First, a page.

Suzanne (Leonard Cohen song)

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Single by Leonard Cohen
from the album Songs of Leonard Cohen
B-side "Hey, That's No Way to Say Goodbye"
"So Long, Marianne"
Released 1967
Recorded Columbia Studio E, New York City
Genre Folk
Length 3:48
Label Columbia
Writer(s) Leonard Cohen
Producer(s) John Simon

"Suzanne" is a song written by Canadian poet and musician Leonard Cohen in the 1960s. First published as a poem in 1966, it was recorded as a song by Judy Collins in the same year, and Cohen performed it as his debut single, from his 1967 album Songs of Leonard Cohen. Many other artists have recorded versions, and it has become one of the most-covered songs in Cohen's catalogue.[1]

In 2006, Pitchfork Media listed the song #41 on their list of "The Top Songs of the 1960s".[2]


"Suzanne" was inspired by Cohen's platonic relationship with Suzanne Verdal, the then-girlfriend of sculptor Armand Vaillancourt. Its lyrics describe the rituals that they enjoyed when they met: Suzanne would invite Cohen to visit her apartment by the harbour in Montreal, where she would serve him Constant Comment tea, and they would walk around Old Montreal past the church of Notre-Dame-de-Bon-Secours, where sailors were blessed before heading out to sea.[3]

Verdal was interviewed by CBC News's The National in 2006 about the song. Verdal says that she and Cohen never had a sexual relationship,[4] contrary to what some interpretations of the song suggest. Cohen stated in a 1994 BBC interview that he only imagined having sex with her, as there was neither the opportunity nor inclination to actually go through with it.[5] She says she has met Cohen twice since the song's initial popularity; once after a concert Cohen performed in the 1970s and once in passing in the 1990s when she danced for him, but Cohen did not speak to her (and possibly did not recognise her). Verdal never benefited financially from the song's enormous commercial success.[6]

Cohen has stated that he was duped into giving up the rights for the song, but stated that he was glad it happened, as it would be wrong to write a song that was so well-loved and to get rich for it also.[7]

Its lyrics first appeared as the poem "Suzanne Takes You Down" in Cohen's 1966 book of poetry Parasites of Heaven, admittedly because of lack of new material. Lyrics to a few other songs from his subsequent 1967 debut album were also printed in the book.

Recordings and cover versions[edit]

The song "Suzanne" was first performed by The Stormy Clovers in 1966 and then recorded by Judy Collins, appearing on her 1966 album In My Life. It was later released by Cohen on his debut album Songs of Leonard Cohen.

Other notable early versions were by Noel Harrison, whose recording was a minor hit,[8] and in 1969, Herman van Veen's Dutch version reached fourth place on the Dutch Top 40 list. Anni-Frid Lyngstad ("Frida" of ABBA fame) also recorded a version of the song with Swedish lyrics by Owe Junsjö for "Frida", her 1971 début album

It has since been covered by many other artists,[1] including a young Bruce Springsteen in his band the Castiles.[9]

Samples from "Suzanne" have also been used: Robert McKay used lines from Cohen's poem as chapter titles in his 1969 young adult novel Dave's Song. Verses of the song are played intermittently throughout the 1974 movie The Second Coming of Suzanne, starring Sondra Locke, Paul Sand, Jared Martin and Richard Dreyfuss. Rapper Plan B sampled the song for his Paint It Blacker mixtape, detailing a fictionalised account of a prostitute killed by the Camden Ripper and dumped in the river. The band R.E.M. gave Cohen a joint songwriting credit for their song "Hope" (on their 1998 album Up), in light of the similarity between the two songs. R.E.M. describe themselves as realising that similarity only after completing the song.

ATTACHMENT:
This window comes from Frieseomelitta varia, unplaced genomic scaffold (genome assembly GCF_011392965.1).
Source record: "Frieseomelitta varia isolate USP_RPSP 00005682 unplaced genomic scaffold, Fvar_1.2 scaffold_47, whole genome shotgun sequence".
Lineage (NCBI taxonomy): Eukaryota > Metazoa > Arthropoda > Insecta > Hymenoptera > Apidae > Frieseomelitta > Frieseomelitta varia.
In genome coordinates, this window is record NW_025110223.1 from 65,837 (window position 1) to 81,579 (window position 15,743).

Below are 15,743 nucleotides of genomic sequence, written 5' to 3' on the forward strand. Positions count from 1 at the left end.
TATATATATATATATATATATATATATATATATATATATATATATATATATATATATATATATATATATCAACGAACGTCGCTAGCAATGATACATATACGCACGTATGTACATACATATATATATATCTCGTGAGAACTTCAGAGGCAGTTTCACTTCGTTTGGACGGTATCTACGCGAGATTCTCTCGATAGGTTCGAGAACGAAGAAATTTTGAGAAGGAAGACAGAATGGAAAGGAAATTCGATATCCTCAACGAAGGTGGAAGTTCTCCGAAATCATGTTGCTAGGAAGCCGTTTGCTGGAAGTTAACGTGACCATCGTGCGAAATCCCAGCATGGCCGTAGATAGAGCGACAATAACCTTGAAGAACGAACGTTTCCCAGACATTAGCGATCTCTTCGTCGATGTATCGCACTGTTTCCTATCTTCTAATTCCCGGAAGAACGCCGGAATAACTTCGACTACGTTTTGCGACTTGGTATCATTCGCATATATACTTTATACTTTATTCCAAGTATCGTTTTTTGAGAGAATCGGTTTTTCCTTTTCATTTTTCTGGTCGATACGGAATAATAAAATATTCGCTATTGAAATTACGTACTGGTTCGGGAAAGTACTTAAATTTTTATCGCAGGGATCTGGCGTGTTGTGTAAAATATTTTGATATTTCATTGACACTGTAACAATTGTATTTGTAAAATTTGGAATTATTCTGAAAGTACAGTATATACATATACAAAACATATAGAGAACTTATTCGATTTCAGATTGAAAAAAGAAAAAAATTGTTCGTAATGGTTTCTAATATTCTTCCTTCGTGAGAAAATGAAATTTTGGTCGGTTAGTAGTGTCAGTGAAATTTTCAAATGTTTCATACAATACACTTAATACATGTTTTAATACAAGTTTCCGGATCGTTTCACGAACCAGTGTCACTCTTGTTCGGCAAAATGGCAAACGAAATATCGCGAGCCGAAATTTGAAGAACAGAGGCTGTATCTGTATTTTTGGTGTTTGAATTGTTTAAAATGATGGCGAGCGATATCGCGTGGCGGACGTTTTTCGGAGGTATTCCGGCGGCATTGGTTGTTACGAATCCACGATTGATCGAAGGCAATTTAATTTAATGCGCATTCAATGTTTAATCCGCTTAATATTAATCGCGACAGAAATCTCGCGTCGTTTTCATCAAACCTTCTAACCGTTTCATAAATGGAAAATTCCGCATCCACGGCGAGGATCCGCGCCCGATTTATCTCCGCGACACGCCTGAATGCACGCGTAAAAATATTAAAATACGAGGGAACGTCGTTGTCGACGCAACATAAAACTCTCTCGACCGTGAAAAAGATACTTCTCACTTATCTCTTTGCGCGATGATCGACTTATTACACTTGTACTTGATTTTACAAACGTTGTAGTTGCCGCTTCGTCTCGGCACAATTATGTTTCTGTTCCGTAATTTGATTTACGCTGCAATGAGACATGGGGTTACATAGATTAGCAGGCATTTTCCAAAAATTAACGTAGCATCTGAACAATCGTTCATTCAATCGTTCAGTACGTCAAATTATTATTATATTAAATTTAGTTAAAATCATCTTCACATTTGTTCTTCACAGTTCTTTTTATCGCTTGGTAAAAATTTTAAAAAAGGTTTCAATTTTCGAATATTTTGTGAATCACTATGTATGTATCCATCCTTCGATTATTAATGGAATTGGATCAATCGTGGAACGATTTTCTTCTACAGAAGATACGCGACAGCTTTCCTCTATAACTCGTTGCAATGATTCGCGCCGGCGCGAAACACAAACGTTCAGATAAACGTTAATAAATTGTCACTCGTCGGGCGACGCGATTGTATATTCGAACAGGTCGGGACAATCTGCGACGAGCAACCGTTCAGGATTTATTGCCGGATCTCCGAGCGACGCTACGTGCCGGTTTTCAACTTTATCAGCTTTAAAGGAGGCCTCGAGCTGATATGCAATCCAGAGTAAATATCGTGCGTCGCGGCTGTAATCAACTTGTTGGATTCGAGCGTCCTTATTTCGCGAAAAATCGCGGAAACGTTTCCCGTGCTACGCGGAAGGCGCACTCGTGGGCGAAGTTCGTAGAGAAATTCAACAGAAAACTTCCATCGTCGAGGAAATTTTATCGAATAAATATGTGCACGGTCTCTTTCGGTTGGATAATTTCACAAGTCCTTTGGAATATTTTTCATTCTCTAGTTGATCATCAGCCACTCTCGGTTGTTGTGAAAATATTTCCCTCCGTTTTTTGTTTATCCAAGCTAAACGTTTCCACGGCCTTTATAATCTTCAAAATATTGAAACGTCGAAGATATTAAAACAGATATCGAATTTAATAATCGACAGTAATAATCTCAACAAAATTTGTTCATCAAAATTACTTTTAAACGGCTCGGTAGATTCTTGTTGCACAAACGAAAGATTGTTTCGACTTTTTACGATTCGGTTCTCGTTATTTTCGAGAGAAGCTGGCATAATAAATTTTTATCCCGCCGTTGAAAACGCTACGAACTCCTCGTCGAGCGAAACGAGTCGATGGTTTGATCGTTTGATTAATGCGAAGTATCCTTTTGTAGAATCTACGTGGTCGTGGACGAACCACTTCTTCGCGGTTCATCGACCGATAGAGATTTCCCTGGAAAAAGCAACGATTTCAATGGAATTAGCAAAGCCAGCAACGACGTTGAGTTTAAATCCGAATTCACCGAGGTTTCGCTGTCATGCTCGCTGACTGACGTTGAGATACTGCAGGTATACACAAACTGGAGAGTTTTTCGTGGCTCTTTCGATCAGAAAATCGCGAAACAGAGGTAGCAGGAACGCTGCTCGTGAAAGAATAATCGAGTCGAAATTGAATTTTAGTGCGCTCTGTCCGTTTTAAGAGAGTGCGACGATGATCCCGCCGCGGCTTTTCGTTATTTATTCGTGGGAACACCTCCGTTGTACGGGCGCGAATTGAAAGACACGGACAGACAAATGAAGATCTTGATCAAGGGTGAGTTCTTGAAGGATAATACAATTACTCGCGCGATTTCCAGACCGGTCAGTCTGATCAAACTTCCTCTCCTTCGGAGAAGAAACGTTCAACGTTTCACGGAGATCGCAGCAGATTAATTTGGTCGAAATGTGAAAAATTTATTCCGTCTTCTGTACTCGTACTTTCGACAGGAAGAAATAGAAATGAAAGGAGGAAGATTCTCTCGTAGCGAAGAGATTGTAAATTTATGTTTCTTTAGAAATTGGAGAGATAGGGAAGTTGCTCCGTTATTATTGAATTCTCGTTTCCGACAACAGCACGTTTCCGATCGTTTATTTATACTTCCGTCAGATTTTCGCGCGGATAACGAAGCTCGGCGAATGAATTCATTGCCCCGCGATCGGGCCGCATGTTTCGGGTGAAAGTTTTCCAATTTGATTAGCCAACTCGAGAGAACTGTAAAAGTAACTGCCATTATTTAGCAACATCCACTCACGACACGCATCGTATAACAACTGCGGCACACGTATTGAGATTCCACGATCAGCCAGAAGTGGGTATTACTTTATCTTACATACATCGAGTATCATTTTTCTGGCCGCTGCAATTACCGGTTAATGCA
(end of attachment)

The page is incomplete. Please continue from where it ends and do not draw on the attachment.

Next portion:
The French singer Alain Bashung made a cover of the song translated into French for his album "Bleu pétrole" (2008).

Use in the media[edit]


Suzanne has appeared in many films, including Suzanne released in 1996,[10] The Second Coming of Suzanne, Susanna, Breaking the Waves, Fata Morgana, A Home at the End of the World, Wild, McCabe & Mrs. Miller

The song forms the theme for the final scene of Cohen's short movie I Am a Hotel, released in 1983.

Nick Cave performed the song in the film Leonard Cohen: I'm Your Man.


A portion of the lyrics introduces Ken Kesey's novel Sailor Song.

The song is played as a slow-motion backdrop to film of Bill Clinton and Monica Lewinsky in Adam Curtis' 2011 documentary All Watched Over by Machines of Loving Grace.


  1. ^ a b Arjatsalo, J., Riise, A., & Kurzweil, K. (July 11, 2009). A Thousand Covers Deep: Leonard Cohen Covered by Other Artists. The Leonard Cohen Files. Retrieved on: 2009-07-12.
  2. ^ "The 200 Greatest Songs of the 1960s". Pitchfork Media. Retrieved 2009-05-12. 
  3. ^ Simmons, Sylvie. I'm Your Man: The Life of Leonard Cohen. New York: HarperCollins, 2012, p. 124-7.
  4. ^ Simmons, Sylvie. I'm Your Man: The Life of Leonard Cohen. New York: HarperCollins, 2012, p. 126.
  5. ^
  6. ^ Maslin, Janet. "Searching the Soul of a Soulful Poet." The New York Times. September 14, 2012, C1.
  7. ^ Video on YouTube
  8. ^
  9. ^ "Cover Song Spotlight: "Suzanne" by the Castiles". Legends of Springsteen. 
  10. ^

External links[edit]